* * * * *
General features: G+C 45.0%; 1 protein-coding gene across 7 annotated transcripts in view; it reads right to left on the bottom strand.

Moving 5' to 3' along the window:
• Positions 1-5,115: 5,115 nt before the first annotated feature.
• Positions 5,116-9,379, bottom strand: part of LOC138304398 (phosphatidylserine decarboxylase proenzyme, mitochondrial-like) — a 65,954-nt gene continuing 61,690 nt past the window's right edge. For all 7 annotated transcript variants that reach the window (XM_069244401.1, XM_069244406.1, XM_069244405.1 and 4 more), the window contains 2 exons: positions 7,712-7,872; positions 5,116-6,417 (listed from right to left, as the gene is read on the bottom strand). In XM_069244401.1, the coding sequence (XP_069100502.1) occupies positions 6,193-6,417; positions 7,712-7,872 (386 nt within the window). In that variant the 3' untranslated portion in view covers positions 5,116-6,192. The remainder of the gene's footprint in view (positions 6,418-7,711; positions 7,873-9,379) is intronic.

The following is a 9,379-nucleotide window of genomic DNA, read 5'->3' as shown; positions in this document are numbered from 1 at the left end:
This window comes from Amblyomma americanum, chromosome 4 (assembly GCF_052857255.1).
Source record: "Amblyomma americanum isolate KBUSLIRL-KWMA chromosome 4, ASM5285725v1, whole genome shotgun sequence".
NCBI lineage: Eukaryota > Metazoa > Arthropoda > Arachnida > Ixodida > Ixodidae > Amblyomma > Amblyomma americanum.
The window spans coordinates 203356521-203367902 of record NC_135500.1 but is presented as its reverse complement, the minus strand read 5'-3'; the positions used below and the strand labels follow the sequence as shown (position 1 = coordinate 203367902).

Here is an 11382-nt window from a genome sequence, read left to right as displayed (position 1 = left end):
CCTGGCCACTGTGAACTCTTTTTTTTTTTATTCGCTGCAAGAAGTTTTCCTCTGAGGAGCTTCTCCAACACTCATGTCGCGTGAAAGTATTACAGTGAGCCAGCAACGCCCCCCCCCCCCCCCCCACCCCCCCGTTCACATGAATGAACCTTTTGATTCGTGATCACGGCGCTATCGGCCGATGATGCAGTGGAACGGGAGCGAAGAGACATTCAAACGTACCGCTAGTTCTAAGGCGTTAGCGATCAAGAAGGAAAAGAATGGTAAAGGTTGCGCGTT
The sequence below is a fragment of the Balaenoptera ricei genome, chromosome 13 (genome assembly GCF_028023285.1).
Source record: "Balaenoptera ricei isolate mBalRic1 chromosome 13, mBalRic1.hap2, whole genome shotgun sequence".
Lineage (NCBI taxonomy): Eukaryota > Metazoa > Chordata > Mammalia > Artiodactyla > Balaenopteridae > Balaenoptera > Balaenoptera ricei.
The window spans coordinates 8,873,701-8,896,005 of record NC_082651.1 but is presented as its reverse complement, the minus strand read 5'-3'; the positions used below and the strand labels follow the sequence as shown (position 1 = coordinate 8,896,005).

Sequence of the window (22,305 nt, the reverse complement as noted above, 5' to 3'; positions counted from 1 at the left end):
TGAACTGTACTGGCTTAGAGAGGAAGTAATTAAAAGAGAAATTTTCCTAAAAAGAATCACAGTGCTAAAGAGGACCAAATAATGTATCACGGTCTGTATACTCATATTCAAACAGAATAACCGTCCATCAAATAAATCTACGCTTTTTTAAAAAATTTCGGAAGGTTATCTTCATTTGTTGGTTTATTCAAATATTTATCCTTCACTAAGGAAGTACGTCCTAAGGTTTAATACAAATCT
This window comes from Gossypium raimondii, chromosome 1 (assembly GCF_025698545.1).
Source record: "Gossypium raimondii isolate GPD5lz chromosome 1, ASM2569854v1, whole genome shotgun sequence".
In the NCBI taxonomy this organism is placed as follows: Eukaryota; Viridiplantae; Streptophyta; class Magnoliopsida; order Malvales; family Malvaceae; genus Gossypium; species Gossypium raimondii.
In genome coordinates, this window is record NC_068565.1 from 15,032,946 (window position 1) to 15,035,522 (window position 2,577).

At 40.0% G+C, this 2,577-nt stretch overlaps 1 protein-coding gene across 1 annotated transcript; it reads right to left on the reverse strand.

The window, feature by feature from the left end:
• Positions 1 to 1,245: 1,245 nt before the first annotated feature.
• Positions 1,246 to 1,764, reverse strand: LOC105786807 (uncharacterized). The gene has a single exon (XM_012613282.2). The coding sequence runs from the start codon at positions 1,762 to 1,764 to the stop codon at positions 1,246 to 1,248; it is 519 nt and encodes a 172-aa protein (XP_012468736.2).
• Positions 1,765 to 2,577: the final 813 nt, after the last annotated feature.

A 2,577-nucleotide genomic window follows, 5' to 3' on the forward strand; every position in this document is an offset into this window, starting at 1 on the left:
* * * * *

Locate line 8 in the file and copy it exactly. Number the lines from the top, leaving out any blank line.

NCBI lineage: Eukaryota > Metazoa > Arthropoda > Arachnida > Ixodida > Ixodidae > Amblyomma > Amblyomma americanum.